Tapbots, the developer behind the Tweebot Twitter client for iOS, faced a dash of the familiar abuse from (ironically) followers on Twitter when, as per, they released a new version of Tweetbot as a paid, $4.99 upgrade. This year, however, the process of removing the old Tweetbot 3 from sale (in order to direct sales towards Tweetbot 4) came with a surprise: besides disappearing from the App Store, Tweetbot 3 also disappeared from customers’ Purchase Histories.
Here, you can of course re-download applications you’ve originally purchased. But, as TouchArcade explains, for iOS applications which have been removed from the sale on the App Store, it seems a banishment from the Purchase History pane is also in place:
It turns out that recently the App Store has a new bug, or "feature," depending on how you look at it. Tapbots discovered that when they removed Tweetbot 3 from sale, to drive purchases to the new Tweetbot 4, it also was unintentionally nuked from everyone’s purchase histories.
Interesting. Well, far be it from Tapbots to leave Tweetbot 3 out of its customers’ Purchase History tabs. Because the developer soon figured out a workaround, and brought Tweetbot 3 back.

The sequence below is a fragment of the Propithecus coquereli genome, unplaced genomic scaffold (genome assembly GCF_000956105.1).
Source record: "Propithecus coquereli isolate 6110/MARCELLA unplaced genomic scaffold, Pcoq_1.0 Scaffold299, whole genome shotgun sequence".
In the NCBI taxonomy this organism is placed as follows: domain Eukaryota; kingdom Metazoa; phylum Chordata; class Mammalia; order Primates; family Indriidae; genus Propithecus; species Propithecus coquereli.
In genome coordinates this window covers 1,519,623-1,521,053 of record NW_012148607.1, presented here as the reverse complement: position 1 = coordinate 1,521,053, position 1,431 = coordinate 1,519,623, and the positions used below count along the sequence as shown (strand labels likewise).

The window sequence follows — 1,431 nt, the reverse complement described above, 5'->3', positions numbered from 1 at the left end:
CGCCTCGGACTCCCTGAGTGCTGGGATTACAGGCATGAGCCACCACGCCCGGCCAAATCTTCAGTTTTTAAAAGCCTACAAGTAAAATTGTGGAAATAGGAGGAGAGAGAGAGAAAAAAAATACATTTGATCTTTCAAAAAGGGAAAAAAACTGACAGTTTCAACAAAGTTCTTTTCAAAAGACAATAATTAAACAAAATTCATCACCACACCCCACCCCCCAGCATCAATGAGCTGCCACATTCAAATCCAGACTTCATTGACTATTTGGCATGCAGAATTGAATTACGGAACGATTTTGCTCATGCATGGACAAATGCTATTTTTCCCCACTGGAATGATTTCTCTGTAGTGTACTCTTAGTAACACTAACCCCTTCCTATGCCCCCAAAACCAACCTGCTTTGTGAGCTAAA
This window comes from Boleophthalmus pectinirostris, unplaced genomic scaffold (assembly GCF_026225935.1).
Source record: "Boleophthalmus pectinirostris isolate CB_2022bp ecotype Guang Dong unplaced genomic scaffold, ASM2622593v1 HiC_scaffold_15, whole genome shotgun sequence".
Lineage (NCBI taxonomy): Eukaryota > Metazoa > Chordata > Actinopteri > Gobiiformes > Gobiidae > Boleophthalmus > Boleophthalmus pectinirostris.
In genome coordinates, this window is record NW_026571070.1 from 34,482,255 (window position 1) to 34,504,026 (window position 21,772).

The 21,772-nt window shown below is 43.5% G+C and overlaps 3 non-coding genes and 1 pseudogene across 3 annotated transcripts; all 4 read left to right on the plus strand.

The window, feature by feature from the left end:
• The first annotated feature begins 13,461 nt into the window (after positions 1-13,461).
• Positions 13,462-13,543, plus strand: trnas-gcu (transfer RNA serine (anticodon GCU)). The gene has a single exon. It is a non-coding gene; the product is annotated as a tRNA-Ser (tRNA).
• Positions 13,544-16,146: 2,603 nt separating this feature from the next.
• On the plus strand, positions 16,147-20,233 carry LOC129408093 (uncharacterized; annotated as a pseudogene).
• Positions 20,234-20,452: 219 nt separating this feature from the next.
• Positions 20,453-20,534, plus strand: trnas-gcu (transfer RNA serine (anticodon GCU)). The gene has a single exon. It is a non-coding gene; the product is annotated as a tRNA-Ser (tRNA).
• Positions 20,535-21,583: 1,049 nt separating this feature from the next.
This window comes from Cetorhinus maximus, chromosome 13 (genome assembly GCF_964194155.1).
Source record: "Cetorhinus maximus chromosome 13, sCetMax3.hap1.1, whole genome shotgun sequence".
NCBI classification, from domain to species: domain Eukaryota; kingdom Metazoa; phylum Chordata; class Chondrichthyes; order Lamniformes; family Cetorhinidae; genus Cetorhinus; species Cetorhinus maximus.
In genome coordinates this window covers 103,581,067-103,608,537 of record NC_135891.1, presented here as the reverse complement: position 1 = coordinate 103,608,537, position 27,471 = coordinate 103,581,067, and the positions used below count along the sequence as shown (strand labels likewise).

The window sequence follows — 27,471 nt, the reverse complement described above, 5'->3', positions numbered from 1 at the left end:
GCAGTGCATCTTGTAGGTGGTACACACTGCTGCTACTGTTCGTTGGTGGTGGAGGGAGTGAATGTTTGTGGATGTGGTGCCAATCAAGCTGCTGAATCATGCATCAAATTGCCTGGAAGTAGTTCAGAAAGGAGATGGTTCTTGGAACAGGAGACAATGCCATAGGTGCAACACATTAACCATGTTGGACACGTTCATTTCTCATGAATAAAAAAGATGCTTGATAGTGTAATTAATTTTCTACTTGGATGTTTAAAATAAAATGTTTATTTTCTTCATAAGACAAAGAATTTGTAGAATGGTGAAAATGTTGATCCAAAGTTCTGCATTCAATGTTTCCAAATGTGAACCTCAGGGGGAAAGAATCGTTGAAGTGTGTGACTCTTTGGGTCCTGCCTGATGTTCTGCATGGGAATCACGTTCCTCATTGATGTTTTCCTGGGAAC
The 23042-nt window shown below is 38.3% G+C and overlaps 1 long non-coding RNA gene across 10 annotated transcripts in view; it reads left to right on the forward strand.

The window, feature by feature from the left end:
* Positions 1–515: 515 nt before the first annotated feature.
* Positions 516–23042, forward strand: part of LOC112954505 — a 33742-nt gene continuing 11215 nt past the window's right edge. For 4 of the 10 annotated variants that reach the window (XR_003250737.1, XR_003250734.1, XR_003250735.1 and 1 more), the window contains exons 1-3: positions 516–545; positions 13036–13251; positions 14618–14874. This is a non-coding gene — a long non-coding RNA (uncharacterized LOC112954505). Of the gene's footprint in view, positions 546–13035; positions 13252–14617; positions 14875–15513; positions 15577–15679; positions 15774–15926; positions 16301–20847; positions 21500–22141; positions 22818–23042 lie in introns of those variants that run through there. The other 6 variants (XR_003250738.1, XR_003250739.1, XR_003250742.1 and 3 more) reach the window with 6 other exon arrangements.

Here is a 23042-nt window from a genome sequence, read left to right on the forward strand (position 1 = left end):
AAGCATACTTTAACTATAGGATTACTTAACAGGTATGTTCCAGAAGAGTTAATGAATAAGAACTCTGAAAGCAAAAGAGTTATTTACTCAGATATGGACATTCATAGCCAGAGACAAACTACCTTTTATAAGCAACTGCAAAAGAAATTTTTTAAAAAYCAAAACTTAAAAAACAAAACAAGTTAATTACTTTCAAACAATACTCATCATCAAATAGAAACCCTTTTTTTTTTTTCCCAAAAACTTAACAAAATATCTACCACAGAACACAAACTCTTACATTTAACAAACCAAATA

As TouchArcade notes, it seems that an iOS app needs to be on sale on the App Store somewhere in the world for it to appear in the application’s Purchase History tab. If it’s on sale, it’s live to re-download from this interface; if it’s off sale, then the app in question will disappear from the Purchase History pane (which spells sad faces for users of the software). TouchArcade continues:
The solution to this problem comes from keeping Tweetbot 3 up for sale somewhere, which miraculously re-enabled anyone who had bought it before to download it. The region they chose was the landlocked, French speaking, west African nation of Burkina Faso. The Burkinabé are the only people on the planet lucky enough to have the choice between buying Tweetbot 3 and Tweetbot 4.
The move, of course, has brought Tweetbot 3 back to the Purchase History tab, resulting in smiles the whole world over.
Of course, this is an issue for Apple to approach and adjust, rather than individual developers like Tapbots. In fact, as both Paul Haddad (of Tapbots) and TouchArcade note, the problem is too big for developers to deal with themselves. Moreover, larger developer-publishers could see issues with licensing prevent them from taking the route Tapbots has.
Let’s hope Apple solves the problem pronto. We’ll keep you posted with further information as we receive it.